Based on comments on my posts and emails I receive, I know that many – if not most – of my readers are highly intelligent. I’d like to think that they perused the above email and were horrified that an actual physician who is responsible for people’s lives couldn’t craft a message with a semblance of coherence. Not to mention that there are factual inaccuracies and outright misrepresentations of mainstream medicine throughout.
But I’m not so sure that everyone will read it that way. The author of that email is a self-professed expert, references her book and lectures, and uses a lot of technical jargon. To people who don’t know much about thyroidology, they might simply assume that this physician is, indeed, an expert. People might believe the author when she claims that “nearly everyone is [h]ypothyroid, 90-95%.”
It’s also possible that this doctor talks a better game than she writes. What if she’s charming, a good listener, and validates patients’ concerns? Is it possible that even intelligent folks could be duped into believing whatever nonsense she’s slinging? Absolutely.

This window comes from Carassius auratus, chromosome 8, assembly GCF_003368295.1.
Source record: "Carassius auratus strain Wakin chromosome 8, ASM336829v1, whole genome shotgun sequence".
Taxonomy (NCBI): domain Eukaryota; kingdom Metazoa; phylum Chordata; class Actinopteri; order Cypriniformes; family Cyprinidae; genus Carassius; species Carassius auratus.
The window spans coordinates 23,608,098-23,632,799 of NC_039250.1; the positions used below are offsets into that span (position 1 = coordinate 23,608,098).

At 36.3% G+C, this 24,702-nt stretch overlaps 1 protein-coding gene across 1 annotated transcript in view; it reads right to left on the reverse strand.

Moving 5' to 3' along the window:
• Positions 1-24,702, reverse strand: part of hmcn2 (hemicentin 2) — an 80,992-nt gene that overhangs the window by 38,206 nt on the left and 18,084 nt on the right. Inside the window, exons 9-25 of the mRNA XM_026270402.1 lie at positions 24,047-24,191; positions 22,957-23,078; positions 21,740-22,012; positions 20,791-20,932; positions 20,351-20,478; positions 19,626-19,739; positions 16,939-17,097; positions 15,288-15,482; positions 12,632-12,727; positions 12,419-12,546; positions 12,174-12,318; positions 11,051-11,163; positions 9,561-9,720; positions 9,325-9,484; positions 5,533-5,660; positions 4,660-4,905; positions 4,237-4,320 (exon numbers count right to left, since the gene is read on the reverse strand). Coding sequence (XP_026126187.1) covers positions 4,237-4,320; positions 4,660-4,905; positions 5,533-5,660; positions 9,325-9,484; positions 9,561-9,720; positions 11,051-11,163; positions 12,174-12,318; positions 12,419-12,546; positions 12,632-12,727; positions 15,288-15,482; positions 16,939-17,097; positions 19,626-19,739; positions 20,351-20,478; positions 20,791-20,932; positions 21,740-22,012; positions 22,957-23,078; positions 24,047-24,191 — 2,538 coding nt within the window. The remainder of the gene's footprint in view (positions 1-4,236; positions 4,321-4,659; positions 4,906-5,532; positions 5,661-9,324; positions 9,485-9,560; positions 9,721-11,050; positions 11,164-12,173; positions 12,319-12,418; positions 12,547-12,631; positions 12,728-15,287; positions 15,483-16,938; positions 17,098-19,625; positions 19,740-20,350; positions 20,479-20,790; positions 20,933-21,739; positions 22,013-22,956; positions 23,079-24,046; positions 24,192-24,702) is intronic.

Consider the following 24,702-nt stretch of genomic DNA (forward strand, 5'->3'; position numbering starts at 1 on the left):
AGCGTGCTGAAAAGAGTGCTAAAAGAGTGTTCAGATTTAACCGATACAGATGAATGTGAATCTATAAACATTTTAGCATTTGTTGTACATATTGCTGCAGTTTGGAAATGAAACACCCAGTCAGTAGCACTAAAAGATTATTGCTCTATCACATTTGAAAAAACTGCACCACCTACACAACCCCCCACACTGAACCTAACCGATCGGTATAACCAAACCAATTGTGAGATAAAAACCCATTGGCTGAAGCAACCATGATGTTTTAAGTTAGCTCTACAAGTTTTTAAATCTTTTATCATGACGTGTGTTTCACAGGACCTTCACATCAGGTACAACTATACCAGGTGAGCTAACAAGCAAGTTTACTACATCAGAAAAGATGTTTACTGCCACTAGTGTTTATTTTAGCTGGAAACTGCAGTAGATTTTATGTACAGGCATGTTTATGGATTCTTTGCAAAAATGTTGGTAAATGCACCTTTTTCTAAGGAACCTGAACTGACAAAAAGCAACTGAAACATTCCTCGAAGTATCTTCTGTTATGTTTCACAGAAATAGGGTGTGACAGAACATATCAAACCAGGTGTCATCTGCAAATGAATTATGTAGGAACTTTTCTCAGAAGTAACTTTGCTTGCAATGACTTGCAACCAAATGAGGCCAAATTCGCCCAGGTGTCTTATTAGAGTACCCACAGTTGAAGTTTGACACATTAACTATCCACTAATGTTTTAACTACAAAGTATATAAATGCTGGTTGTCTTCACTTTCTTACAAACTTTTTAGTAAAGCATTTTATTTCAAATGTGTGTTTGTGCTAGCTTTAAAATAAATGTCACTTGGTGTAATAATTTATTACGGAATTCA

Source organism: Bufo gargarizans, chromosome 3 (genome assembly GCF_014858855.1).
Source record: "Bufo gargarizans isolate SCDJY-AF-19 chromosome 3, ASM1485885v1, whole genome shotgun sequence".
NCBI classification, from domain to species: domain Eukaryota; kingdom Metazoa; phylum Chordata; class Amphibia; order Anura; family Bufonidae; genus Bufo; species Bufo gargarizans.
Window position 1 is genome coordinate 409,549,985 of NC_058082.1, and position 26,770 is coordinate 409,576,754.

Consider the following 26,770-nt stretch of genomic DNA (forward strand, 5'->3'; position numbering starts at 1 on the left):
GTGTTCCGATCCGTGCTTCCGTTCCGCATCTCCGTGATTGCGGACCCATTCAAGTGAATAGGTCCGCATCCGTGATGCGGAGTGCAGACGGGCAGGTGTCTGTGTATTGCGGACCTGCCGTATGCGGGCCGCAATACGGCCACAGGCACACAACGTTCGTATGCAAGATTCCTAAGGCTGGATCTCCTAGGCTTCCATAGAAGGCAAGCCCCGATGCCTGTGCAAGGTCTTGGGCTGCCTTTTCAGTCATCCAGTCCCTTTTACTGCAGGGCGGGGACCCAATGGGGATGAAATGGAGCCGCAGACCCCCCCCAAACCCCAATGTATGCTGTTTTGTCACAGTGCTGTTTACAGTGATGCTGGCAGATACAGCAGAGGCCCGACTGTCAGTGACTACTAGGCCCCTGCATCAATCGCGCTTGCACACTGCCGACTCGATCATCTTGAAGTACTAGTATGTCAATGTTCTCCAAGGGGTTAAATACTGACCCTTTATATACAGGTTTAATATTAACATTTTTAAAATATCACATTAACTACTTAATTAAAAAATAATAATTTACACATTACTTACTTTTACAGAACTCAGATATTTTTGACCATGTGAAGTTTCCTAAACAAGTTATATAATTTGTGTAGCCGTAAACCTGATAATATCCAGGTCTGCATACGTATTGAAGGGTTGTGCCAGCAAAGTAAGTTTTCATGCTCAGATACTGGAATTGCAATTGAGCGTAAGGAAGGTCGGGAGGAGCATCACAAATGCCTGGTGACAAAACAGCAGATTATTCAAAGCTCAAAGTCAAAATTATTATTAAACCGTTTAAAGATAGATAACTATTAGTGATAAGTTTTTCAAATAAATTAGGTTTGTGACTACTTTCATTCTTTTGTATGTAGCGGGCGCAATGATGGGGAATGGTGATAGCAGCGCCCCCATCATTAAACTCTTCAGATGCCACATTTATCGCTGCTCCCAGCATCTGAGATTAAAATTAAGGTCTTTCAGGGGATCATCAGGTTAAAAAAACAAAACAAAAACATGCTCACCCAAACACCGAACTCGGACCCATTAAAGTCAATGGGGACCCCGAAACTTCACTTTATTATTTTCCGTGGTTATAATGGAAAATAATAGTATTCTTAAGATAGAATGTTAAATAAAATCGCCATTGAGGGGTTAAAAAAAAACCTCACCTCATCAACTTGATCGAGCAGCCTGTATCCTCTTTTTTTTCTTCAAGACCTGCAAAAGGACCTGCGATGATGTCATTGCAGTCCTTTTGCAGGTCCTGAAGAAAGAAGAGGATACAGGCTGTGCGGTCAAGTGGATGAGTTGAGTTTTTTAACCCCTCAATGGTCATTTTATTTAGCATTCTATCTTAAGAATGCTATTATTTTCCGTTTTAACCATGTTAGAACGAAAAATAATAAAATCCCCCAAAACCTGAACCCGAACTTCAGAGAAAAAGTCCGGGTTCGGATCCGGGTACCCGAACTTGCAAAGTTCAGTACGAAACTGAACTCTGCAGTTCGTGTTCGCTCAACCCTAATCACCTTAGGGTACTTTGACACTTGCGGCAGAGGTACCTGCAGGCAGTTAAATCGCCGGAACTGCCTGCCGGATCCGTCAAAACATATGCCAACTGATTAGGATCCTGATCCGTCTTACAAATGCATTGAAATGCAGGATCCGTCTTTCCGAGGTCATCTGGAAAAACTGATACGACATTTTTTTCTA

On the spectrum of “danger to public health,” I still believe that slick alt med sites like the one I wrote about in Alternative Medicine is Kicking Our Ass occupy the high end. But it is equally important for the individual consumer of healthcare to be vigilant when seeing a practitioner who expresses ideas unlike anything she has previously heard. Further, if said practitioner offers copious testing followed by recommendations to purchase hundreds of dollars worth of supplements, something may be rotten in the state of Denmark.
Everyone is not Hypothyroid
Let me be clear: I am not minimizing the suffering of people with un-, under-, or over-treated hypothyroidism. Rather, I am taking issue with alt med’s rampant over-diagnosing of the condition. I have written these words dozens of times, but I guess I need to keep saying it: if you’ve been spinning your wheels for more than a year, tried multiple thyroid hormone cocktails, have had a TSH in every part of the range, and you still don’t feel well, it’s time to consider the possibility It’s Not Your Thyroid.